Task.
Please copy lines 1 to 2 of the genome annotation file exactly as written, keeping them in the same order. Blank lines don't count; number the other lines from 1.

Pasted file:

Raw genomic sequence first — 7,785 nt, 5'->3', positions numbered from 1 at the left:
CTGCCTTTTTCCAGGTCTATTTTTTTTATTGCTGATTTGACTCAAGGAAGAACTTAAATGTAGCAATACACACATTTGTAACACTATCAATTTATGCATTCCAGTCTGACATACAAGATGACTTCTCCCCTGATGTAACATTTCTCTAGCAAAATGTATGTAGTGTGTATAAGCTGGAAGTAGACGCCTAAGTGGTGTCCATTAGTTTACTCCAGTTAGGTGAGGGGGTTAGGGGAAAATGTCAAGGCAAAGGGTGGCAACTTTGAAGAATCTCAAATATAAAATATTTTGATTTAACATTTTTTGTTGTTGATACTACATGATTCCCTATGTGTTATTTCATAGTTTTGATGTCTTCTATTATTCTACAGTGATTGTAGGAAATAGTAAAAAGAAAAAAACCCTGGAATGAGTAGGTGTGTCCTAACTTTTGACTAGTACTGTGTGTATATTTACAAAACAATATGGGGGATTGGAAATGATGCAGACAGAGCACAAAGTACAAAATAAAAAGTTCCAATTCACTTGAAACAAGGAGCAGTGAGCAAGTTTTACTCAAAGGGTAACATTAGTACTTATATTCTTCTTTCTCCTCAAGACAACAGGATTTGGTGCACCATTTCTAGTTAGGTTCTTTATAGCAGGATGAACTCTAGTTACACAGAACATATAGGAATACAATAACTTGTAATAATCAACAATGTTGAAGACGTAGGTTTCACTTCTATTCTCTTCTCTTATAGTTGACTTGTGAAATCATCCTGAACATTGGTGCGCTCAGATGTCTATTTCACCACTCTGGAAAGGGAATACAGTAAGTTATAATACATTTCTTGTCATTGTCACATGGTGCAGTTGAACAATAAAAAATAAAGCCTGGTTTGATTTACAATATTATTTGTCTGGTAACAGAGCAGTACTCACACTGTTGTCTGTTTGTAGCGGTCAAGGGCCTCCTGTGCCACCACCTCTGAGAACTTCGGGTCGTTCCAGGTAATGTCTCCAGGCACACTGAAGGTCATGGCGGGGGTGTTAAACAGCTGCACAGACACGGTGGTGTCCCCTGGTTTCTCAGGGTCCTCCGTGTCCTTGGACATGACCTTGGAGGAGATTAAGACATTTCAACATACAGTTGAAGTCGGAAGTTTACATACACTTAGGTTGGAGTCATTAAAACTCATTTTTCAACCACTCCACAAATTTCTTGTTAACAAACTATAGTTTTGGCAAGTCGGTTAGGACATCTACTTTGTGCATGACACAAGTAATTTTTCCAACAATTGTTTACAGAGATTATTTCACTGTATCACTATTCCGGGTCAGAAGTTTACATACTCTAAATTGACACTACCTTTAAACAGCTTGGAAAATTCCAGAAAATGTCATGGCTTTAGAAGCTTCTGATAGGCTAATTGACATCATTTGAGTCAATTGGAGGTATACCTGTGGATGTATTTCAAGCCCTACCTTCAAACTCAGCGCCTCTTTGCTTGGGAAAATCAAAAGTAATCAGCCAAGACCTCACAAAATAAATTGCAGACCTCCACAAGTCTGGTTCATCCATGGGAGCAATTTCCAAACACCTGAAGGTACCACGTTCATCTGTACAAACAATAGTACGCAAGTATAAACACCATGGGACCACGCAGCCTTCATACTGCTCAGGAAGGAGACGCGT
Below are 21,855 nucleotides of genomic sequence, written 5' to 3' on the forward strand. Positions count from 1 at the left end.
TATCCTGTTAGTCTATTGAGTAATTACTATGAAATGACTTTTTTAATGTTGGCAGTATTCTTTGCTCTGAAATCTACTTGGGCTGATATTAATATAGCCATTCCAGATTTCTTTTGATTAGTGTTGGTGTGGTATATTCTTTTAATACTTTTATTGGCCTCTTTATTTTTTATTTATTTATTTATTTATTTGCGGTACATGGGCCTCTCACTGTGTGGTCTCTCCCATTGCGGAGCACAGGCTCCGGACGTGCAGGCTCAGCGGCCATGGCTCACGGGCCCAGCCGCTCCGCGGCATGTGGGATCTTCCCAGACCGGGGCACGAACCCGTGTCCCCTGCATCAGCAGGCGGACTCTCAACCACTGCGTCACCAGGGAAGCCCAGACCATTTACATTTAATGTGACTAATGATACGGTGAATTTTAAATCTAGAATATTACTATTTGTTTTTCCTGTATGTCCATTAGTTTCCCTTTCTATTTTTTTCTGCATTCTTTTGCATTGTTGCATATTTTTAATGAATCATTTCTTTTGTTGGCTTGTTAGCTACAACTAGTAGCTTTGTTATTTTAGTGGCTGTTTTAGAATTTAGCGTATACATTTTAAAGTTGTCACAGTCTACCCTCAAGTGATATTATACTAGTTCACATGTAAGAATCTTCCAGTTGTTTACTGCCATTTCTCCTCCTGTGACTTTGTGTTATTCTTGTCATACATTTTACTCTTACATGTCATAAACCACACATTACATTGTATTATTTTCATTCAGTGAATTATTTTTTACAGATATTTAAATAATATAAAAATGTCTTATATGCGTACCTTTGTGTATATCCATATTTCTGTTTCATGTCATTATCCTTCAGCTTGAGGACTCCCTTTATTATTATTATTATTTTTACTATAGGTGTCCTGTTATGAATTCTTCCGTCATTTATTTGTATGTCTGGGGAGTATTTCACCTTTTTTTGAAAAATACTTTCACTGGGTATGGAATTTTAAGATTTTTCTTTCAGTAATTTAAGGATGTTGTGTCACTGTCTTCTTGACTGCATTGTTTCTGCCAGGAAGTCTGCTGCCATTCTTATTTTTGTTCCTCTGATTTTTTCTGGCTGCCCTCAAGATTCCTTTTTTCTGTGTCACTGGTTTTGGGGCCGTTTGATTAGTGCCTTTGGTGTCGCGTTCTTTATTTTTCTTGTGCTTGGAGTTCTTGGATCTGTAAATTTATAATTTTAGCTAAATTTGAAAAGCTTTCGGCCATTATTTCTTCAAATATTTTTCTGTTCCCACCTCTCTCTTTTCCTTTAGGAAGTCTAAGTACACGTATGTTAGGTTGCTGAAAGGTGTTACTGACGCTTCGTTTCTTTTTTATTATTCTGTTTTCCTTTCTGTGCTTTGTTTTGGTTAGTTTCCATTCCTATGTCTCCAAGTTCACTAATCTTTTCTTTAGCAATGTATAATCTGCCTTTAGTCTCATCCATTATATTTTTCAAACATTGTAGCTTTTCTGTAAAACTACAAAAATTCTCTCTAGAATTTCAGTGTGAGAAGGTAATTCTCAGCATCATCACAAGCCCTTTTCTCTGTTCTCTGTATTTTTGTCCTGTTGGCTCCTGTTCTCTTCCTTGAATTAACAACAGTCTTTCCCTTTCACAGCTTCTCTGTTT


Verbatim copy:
Raw genomic sequence first — 7,785 nt, 5'->3', positions numbered from 1 at the left:
CTGCCTTTTTCCAGGTCTATTTTTTTTATTGCTGATTTGACTCAAGGAAGAACTTAAATGTAGCAATACACACATTTGTAACACTATCAATTTATGCATTCCAGTCTGACATACAAGATGACTTCTCCCCTGATGTAACATTTCTCTAGCAAAATGTATGTAGTGTGTATAAGCTGGAAGTAGACGCCTAAGTGGTGTCCATTAGTTTACTCCAGTTAGGTGAGGGGGTTAGGGGAAAATGTCAAGGCAAAGGGTGGCAACTTTGAAGAATCTCAAATATAAAATATTTTGATTTAACATTTTTTGTTGTTGATACTACATGATTCCCTATGTGTTATTTCATAGTTTTGATGTCTTCTATTATTCTACAGTGATTGTAGGAAATAGTAAAAAGAAAAAAACCCTGGAATGAGTAGGTGTGTCCTAACTTTTGACTAGTACTGTGTGTATATTTACAAAACAATATGGGGGATTGGAAATGATGCAGACAGAGCACAAAGTACAAAATAAAAAGTTCCAATTCACTTGAAACAAGGAGCAGTGAGCAAGTTTTACTCAAAGGGTAACATTAGTACTTATATTCTTCTTTCTCCTCAAGACAACAGGATTTGGTGCACCATTTCTAGTTAGGTTCTTTATAGCAGGATGAACTCTAGTTACACAGAACATATAGGAATACAATAACTTGTAATAATCAACAATGTTGAAGACGTAGGTTTCACTTCTATTCTCTTCTCTTATAGTTGACTTGTGAAATCATCCTGAACATTGGTGCGCTCAGATGTCTATTTCACCACTCTGGAAAGGGAATACAGTAAGTTATAATACATTTCTTGTCATTGTCACATGGTGCAGTTGAACAATAAAAAATAAAGCCTGGTTTGATTTACAATATTATTTGTCTGGTAACAGAGCAGTACTCACACTGTTGTCTGTTTGTAGCGGTCAAGGGCCTCCTGTGCCACCACCTCTGAGAACTTCGGGTCGTTCCAGGTAATGTCTCCAGGCACACTGAAGGTCATGGCGGGGGTGTTAAACAGCTGCACAGACACGGTGGTGTCCCCTGGTTTCTCAGGGTCCTCCGTGTCCTTGGACATGACCTTGGAGGAGATTAAGACATTTCAACATACAGTTGAAGTCGGAAGTTTACATACACTTAGGTTGGAGTCATTAAAACTCATTTTTCAACCACTCCACAAATTTCTTGTTAACAAACTATAGTTTTGGCAAGTCGGTTAGGACATCTACTTTGTGCATGACACAAGTAATTTTTCCAACAATTGTTTACAGAGATTATTTCACTGTATCACTATTCCGGGTCAGAAGTTTACATACTCTAAATTGACACTACCTTTAAACAGCTTGGAAAATTCCAGAAAATGTCATGGCTTTAGAAGCTTCTGATAGGCTAATTGACATCATTTGAGTCAATTGGAGGTATACCTGTGGATGTATTTCAAGCCCTACCTTCAAACTCAGCGCCTCTTTGCTTGGGAAAATCAAAAGTAATCAGCCAAGACCTCACAAAATAAATTGCAGACCTCCACAAGTCTGGTTCATCCATGGGAGCAATTTCCAAACACCTGAAGGTACCACGTTCATCTGTACAAACAATAGTACGCAAGTATAAACACCATGGGACCACGCAGCCTTCATACTGCTCAGGAAGGAGACGCGT